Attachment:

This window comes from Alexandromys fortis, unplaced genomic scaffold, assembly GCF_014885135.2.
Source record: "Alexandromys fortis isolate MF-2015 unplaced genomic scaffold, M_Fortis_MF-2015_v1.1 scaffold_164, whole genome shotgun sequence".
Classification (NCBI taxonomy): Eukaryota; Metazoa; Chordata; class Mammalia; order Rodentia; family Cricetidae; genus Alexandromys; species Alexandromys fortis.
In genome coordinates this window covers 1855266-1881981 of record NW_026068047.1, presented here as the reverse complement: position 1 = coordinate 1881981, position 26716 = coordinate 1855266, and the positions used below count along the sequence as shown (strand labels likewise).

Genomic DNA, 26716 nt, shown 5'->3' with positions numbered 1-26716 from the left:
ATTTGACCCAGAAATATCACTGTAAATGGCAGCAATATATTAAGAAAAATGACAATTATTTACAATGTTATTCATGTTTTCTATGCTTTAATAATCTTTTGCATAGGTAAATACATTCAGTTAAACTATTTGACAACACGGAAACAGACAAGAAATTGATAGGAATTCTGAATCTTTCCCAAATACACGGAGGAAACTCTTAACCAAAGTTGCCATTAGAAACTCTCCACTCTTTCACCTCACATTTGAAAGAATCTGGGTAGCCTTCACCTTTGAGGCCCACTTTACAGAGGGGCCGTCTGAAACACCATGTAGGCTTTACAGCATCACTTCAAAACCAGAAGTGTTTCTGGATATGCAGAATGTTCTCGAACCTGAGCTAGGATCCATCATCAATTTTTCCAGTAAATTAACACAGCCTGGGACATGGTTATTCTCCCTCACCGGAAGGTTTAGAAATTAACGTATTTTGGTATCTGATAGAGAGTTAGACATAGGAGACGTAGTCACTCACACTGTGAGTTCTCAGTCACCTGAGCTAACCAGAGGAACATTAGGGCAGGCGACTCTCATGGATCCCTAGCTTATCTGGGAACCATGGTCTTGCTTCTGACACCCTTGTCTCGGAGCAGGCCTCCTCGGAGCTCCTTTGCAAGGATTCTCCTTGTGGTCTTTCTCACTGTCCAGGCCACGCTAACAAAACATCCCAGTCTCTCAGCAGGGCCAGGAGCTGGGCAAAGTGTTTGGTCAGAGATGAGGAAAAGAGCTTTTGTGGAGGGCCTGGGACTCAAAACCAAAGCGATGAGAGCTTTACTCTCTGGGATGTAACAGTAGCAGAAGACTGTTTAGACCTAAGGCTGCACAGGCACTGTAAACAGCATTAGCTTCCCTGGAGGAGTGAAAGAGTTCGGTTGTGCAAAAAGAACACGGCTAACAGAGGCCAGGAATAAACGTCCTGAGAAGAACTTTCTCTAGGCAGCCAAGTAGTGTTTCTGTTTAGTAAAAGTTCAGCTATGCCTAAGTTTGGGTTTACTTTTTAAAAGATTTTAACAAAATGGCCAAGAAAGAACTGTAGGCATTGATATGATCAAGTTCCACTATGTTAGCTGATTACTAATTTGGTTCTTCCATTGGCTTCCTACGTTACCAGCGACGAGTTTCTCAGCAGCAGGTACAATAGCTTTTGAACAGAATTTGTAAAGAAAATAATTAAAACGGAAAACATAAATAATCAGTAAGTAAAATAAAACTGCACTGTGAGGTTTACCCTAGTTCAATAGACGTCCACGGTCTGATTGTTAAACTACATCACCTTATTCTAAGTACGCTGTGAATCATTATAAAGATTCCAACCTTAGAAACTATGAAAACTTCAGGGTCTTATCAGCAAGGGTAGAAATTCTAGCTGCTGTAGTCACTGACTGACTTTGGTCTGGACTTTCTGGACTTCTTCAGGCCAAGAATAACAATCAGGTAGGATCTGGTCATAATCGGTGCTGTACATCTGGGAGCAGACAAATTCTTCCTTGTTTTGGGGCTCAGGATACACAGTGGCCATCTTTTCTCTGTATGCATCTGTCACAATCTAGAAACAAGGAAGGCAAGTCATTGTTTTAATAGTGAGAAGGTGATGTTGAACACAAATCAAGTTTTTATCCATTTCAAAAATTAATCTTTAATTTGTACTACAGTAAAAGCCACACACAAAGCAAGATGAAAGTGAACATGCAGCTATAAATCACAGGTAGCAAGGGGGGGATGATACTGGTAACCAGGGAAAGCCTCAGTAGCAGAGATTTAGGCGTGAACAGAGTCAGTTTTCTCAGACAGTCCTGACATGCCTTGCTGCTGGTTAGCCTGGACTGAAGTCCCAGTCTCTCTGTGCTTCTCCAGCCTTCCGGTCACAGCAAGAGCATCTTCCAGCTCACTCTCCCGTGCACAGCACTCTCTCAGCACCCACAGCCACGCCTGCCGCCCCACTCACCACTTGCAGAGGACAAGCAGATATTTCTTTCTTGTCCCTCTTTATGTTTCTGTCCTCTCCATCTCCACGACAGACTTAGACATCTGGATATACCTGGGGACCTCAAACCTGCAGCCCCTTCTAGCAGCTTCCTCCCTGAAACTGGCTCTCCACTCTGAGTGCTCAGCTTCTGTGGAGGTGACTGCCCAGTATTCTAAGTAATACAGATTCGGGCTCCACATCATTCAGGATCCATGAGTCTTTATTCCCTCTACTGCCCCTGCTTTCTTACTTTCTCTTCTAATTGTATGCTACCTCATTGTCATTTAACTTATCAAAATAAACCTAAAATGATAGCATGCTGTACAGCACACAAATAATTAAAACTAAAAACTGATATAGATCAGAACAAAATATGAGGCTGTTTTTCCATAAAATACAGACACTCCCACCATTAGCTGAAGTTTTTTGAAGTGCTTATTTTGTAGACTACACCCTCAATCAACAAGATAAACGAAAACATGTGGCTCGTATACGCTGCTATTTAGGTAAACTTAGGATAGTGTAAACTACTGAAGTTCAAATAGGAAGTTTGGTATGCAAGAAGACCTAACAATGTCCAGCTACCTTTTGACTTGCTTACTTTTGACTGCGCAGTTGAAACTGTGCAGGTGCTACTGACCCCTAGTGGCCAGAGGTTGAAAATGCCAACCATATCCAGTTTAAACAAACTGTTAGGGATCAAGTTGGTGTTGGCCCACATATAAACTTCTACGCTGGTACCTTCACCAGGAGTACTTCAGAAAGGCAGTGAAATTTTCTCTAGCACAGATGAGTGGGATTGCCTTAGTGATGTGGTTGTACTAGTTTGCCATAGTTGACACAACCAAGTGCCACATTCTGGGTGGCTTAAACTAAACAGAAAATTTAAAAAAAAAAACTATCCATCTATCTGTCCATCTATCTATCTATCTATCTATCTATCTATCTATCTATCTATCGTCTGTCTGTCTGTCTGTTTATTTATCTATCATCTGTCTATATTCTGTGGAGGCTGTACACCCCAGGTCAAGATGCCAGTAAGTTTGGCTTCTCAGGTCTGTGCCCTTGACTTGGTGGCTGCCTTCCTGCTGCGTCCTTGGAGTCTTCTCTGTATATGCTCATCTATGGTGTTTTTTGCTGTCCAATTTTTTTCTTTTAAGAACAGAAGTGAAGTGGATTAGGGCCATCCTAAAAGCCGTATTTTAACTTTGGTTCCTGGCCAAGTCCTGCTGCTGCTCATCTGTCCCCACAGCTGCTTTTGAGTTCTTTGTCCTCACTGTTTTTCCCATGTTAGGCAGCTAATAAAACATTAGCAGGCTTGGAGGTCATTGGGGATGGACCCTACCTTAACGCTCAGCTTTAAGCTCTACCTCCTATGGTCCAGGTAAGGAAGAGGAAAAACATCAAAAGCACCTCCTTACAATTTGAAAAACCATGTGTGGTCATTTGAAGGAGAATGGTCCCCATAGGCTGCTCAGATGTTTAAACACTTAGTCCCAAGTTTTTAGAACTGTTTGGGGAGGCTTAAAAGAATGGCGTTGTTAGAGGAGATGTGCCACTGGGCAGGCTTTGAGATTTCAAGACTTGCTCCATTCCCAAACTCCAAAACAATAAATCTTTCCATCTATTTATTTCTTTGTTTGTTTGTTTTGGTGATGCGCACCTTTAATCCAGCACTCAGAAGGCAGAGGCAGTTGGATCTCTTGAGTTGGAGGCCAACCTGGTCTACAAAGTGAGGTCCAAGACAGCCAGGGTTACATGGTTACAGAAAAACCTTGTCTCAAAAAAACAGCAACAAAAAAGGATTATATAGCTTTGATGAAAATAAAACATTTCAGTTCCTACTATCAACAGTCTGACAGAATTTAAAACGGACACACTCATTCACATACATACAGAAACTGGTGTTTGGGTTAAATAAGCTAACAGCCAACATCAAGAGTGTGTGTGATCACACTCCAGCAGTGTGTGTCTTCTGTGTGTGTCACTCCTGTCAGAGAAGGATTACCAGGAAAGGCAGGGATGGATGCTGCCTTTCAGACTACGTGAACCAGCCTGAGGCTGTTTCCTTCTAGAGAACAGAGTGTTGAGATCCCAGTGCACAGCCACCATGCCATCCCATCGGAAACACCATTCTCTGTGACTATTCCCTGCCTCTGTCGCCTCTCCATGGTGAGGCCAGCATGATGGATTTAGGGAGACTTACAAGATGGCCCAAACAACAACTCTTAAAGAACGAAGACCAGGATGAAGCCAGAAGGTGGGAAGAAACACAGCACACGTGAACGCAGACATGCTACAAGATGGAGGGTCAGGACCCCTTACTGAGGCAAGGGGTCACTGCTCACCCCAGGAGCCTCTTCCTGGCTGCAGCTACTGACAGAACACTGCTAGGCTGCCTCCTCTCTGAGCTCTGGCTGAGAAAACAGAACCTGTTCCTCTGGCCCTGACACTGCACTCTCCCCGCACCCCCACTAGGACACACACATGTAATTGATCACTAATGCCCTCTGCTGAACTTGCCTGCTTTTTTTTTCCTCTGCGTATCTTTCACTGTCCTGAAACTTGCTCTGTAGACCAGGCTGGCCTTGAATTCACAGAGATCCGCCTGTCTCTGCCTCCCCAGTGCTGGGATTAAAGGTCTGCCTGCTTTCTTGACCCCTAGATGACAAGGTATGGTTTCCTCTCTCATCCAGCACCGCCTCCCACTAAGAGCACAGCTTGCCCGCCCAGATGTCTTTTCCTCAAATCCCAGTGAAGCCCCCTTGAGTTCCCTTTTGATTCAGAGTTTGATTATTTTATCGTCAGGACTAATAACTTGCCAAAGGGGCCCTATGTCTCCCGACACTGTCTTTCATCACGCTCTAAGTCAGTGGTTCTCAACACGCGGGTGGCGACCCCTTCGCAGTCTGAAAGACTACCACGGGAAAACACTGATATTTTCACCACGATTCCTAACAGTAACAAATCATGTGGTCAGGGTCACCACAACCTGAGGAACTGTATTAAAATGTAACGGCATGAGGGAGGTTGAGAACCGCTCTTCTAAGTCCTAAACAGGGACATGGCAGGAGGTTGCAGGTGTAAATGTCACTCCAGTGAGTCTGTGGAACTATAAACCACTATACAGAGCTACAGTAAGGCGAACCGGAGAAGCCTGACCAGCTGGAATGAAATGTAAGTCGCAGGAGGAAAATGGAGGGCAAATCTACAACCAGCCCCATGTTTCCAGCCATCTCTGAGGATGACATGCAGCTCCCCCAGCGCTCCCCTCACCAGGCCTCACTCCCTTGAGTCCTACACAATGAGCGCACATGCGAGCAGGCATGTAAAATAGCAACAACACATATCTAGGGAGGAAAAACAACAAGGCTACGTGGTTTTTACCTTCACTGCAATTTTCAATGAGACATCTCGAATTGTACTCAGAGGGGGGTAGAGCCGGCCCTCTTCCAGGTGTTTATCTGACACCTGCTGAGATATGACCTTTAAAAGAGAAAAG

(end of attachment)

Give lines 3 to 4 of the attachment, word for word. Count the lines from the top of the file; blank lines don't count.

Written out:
Classification (NCBI taxonomy): Eukaryota; Metazoa; Chordata; class Mammalia; order Rodentia; family Cricetidae; genus Alexandromys; species Alexandromys fortis.
In genome coordinates this window covers 1855266-1881981 of record NW_026068047.1, presented here as the reverse complement: position 1 = coordinate 1881981, position 26716 = coordinate 1855266, and the positions used below count along the sequence as shown (strand labels likewise).